If heat pumps are to be retrofitted into existing London buildings to meet 2030 net-zero targets, action must be taken now, according to the head of technical at the British Engineering Services Association (BESA).
A recent Carbon Trust report said heat pumps would play a critical role in tackling emissions from London’s buildings and delivering the mayor’s 2030 net-zero ambitions. London will need to make a rapid transition from gas to low-carbon heat solutions, most of which will be retrofitted into existing buildings, as at least 80 per cent of buildings are expected to still be standing in 2050.
Heat pump systems have the potential to deliver immediate carbon emission savings of 60-70 per cent compared with conventional electric heating and 55-65 per cent when compared with an efficient gas boiler.
But Graeme Fox told Facilitate that to achieve this, action would need to be taken now and even if it was, he pointed out a number of challenges that had to be tackled for this to happen.
"The actual issues are kind of multi-layered," he said.
For a start, Fox says the most efficient type of pumps had to be fitted – known as the split type system. Fox says more engineers willing to fit pumps into domestic buildings were needed and fitted adequately – by someone qualified to fit it.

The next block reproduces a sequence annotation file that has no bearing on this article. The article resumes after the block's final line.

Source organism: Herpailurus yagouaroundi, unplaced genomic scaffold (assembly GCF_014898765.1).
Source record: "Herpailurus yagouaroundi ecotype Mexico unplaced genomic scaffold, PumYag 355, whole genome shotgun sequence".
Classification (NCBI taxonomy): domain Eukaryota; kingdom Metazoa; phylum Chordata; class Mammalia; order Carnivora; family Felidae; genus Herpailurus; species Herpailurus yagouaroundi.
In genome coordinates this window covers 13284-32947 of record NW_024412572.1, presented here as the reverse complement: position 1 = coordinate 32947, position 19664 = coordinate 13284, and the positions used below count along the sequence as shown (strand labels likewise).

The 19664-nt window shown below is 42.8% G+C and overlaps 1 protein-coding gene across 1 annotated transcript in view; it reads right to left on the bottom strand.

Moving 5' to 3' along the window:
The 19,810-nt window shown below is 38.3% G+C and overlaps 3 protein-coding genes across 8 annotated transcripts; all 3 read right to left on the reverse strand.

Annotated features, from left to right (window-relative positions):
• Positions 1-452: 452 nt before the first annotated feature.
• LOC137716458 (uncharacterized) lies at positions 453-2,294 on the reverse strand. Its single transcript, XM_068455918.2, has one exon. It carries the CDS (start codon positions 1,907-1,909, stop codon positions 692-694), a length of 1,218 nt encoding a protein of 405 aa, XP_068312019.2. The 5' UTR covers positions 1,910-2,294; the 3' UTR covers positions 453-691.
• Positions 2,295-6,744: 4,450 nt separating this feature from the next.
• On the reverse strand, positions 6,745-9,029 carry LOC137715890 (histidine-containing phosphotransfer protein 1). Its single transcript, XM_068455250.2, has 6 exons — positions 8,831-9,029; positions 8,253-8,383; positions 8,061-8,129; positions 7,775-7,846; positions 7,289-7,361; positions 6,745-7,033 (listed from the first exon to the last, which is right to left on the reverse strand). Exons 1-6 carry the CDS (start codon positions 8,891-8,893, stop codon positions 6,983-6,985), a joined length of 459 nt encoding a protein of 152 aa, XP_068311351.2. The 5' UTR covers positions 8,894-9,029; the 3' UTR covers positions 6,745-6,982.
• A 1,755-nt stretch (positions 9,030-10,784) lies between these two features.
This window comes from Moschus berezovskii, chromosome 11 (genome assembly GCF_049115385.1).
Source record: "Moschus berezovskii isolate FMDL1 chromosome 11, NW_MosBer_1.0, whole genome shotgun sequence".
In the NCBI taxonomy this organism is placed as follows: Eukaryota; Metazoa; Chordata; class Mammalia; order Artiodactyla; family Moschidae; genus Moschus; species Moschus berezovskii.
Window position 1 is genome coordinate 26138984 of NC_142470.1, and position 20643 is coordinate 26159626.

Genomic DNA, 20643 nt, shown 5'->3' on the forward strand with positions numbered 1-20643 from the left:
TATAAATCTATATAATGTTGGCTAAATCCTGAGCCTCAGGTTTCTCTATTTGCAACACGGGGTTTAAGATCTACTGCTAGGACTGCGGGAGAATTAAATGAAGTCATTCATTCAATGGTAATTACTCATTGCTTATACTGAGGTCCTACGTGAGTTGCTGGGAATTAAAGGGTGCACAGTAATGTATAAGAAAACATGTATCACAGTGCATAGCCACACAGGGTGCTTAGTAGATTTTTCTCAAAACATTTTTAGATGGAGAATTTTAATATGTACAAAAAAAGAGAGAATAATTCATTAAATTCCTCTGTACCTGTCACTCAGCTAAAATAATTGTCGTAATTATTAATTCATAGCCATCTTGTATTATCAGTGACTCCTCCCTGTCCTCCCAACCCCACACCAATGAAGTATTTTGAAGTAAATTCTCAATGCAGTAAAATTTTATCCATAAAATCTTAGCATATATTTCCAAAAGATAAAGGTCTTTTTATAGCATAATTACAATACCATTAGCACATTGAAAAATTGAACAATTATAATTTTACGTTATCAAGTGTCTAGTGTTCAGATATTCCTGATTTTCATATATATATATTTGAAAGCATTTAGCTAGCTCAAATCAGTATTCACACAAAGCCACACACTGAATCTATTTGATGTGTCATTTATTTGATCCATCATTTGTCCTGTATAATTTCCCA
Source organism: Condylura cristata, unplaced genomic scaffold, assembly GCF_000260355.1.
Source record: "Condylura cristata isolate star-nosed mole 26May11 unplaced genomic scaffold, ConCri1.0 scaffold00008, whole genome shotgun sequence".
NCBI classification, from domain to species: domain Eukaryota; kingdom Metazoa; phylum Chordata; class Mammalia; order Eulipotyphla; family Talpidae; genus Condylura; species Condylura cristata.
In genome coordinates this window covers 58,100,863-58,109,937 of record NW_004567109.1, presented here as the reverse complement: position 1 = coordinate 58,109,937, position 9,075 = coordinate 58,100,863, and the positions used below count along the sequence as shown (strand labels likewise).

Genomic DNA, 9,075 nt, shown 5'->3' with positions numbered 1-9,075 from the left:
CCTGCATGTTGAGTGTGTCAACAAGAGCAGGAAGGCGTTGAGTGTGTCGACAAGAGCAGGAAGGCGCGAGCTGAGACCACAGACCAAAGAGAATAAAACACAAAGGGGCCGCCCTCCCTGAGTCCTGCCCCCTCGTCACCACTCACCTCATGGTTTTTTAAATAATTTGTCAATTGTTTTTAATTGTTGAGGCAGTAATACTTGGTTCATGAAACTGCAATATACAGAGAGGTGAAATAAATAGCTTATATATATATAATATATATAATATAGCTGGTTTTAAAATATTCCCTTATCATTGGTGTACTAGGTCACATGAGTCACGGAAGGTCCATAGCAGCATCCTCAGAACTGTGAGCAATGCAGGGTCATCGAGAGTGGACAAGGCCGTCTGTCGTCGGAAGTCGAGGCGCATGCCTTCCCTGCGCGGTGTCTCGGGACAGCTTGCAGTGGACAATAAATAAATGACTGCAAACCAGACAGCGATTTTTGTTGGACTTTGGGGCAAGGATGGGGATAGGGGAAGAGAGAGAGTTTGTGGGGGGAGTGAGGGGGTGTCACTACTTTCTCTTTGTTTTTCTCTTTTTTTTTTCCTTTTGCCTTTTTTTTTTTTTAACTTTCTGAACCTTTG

Fox said manufacturers were “quite comfortable that they can meet the demand of actually producing the units. The demand or the supply shortfall is going to come in on the labour side. In the installer base rather than the manufacturing of products”.
Fox added: “Then there's the issue of servicing them and the repairs that's a lot of concern [if there is not enough labour].”
He also thinks there “needs to be more government action” and that “heat pumps need to be made available to homeowners”.
Although commercial buildings also need to have heat pumps fitted, it is a “more mature market” and already being done in retail and office buildings as a matter of course, according to Fox.